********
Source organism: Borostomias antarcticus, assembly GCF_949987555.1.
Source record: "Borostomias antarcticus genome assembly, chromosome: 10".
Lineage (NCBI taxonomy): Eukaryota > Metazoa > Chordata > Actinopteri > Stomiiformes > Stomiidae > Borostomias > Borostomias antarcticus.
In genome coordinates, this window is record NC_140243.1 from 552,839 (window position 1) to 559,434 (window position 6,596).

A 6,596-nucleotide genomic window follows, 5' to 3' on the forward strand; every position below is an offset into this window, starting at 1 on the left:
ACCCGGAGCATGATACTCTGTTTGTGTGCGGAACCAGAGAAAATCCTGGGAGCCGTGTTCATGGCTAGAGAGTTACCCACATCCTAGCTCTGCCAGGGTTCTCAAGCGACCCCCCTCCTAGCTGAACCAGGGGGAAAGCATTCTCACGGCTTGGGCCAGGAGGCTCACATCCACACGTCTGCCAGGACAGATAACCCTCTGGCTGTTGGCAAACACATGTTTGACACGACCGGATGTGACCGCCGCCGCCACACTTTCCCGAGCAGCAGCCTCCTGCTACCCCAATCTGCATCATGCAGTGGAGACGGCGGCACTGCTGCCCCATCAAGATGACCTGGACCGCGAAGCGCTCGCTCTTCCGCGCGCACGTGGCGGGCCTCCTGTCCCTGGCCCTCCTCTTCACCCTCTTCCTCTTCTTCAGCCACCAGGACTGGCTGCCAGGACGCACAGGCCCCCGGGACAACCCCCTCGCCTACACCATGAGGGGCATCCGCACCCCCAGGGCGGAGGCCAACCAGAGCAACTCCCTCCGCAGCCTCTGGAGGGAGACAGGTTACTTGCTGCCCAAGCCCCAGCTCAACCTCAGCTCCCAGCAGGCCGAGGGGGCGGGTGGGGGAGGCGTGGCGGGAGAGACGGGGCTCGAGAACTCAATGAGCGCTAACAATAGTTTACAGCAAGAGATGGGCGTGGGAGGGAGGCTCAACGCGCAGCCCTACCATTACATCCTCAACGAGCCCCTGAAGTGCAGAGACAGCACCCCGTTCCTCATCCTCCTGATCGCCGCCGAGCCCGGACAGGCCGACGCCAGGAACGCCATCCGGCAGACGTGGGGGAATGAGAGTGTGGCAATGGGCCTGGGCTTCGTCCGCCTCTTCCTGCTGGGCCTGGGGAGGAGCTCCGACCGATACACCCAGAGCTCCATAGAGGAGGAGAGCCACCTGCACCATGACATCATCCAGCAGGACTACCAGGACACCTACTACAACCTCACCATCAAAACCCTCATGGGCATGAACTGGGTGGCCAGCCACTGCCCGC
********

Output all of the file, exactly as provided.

Source organism: Borostomias antarcticus, assembly GCF_949987555.1.
Source record: "Borostomias antarcticus genome assembly, chromosome: 10".
Lineage (NCBI taxonomy): Eukaryota > Metazoa > Chordata > Actinopteri > Stomiiformes > Stomiidae > Borostomias > Borostomias antarcticus.
In genome coordinates, this window is record NC_140243.1 from 552,839 (window position 1) to 559,434 (window position 6,596).

A 6,596-nucleotide genomic window follows, 5' to 3' on the forward strand; every position below is an offset into this window, starting at 1 on the left:
ACCCGGAGCATGATACTCTGTTTGTGTGCGGAACCAGAGAAAATCCTGGGAGCCGTGTTCATGGCTAGAGAGTTACCCACATCCTAGCTCTGCCAGGGTTCTCAAGCGACCCCCCTCCTAGCTGAACCAGGGGGAAAGCATTCTCACGGCTTGGGCCAGGAGGCTCACATCCACACGTCTGCCAGGACAGATAACCCTCTGGCTGTTGGCAAACACATGTTTGACACGACCGGATGTGACCGCCGCCGCCACACTTTCCCGAGCAGCAGCCTCCTGCTACCCCAATCTGCATCATGCAGTGGAGACGGCGGCACTGCTGCCCCATCAAGATGACCTGGACCGCGAAGCGCTCGCTCTTCCGCGCGCACGTGGCGGGCCTCCTGTCCCTGGCCCTCCTCTTCACCCTCTTCCTCTTCTTCAGCCACCAGGACTGGCTGCCAGGACGCACAGGCCCCCGGGACAACCCCCTCGCCTACACCATGAGGGGCATCCGCACCCCCAGGGCGGAGGCCAACCAGAGCAACTCCCTCCGCAGCCTCTGGAGGGAGACAGGTTACTTGCTGCCCAAGCCCCAGCTCAACCTCAGCTCCCAGCAGGCCGAGGGGGCGGGTGGGGGAGGCGTGGCGGGAGAGACGGGGCTCGAGAACTCAATGAGCGCTAACAATAGTTTACAGCAAGAGATGGGCGTGGGAGGGAGGCTCAACGCGCAGCCCTACCATTACATCCTCAACGAGCCCCTGAAGTGCAGAGACAGCACCCCGTTCCTCATCCTCCTGATCGCCGCCGAGCCCGGACAGGCCGACGCCAGGAACGCCATCCGGCAGACGTGGGGGAATGAGAGTGTGGCAATGGGCCTGGGCTTCGTCCGCCTCTTCCTGCTGGGCCTGGGGAGGAGCTCCGACCGATACACCCAGAGCTCCATAGAGGAGGAGAGCCACCTGCACCATGACATCATCCAGCAGGACTACCAGGACACCTACTACAACCTCACCATCAAAACCCTCATGGGCATGAACTGGGTGGCCAGCCACTGCCCGC